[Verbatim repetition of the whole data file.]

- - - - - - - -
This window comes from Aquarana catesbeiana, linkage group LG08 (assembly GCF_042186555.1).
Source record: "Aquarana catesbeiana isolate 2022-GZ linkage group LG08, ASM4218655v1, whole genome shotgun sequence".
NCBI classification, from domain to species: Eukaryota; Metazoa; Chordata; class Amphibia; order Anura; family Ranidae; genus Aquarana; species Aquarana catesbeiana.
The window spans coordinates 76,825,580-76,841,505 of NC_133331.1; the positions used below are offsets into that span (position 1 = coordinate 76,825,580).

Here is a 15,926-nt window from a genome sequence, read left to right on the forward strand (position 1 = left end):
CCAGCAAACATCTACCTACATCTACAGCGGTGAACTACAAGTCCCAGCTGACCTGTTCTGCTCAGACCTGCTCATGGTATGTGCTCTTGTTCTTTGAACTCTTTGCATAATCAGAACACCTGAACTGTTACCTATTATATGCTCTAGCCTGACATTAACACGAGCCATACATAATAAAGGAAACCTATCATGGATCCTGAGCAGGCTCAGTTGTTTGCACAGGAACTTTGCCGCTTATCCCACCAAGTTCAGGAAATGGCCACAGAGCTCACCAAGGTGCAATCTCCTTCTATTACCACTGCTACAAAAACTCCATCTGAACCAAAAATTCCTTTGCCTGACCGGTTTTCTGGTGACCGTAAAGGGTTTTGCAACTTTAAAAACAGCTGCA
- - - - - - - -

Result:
This window comes from Aquarana catesbeiana, linkage group LG08 (assembly GCF_042186555.1).
Source record: "Aquarana catesbeiana isolate 2022-GZ linkage group LG08, ASM4218655v1, whole genome shotgun sequence".
NCBI classification, from domain to species: Eukaryota; Metazoa; Chordata; class Amphibia; order Anura; family Ranidae; genus Aquarana; species Aquarana catesbeiana.
The window spans coordinates 76,825,580-76,841,505 of NC_133331.1; the positions used below are offsets into that span (position 1 = coordinate 76,825,580).

Here is a 15,926-nt window from a genome sequence, read left to right on the forward strand (position 1 = left end):
CCAGCAAACATCTACCTACATCTACAGCGGTGAACTACAAGTCCCAGCTGACCTGTTCTGCTCAGACCTGCTCATGGTATGTGCTCTTGTTCTTTGAACTCTTTGCATAATCAGAACACCTGAACTGTTACCTATTATATGCTCTAGCCTGACATTAACACGAGCCATACATAATAAAGGAAACCTATCATGGATCCTGAGCAGGCTCAGTTGTTTGCACAGGAACTTTGCCGCTTATCCCACCAAGTTCAGGAAATGGCCACAGAGCTCACCAAGGTGCAATCTCCTTCTATTACCACTGCTACAAAAACTCCATCTGAACCAAAAATTCCTTTGCCTGACCGGTTTTCTGGTGACCGTAAAGGGTTTTGCAACTTTAAAAACAGCTGCA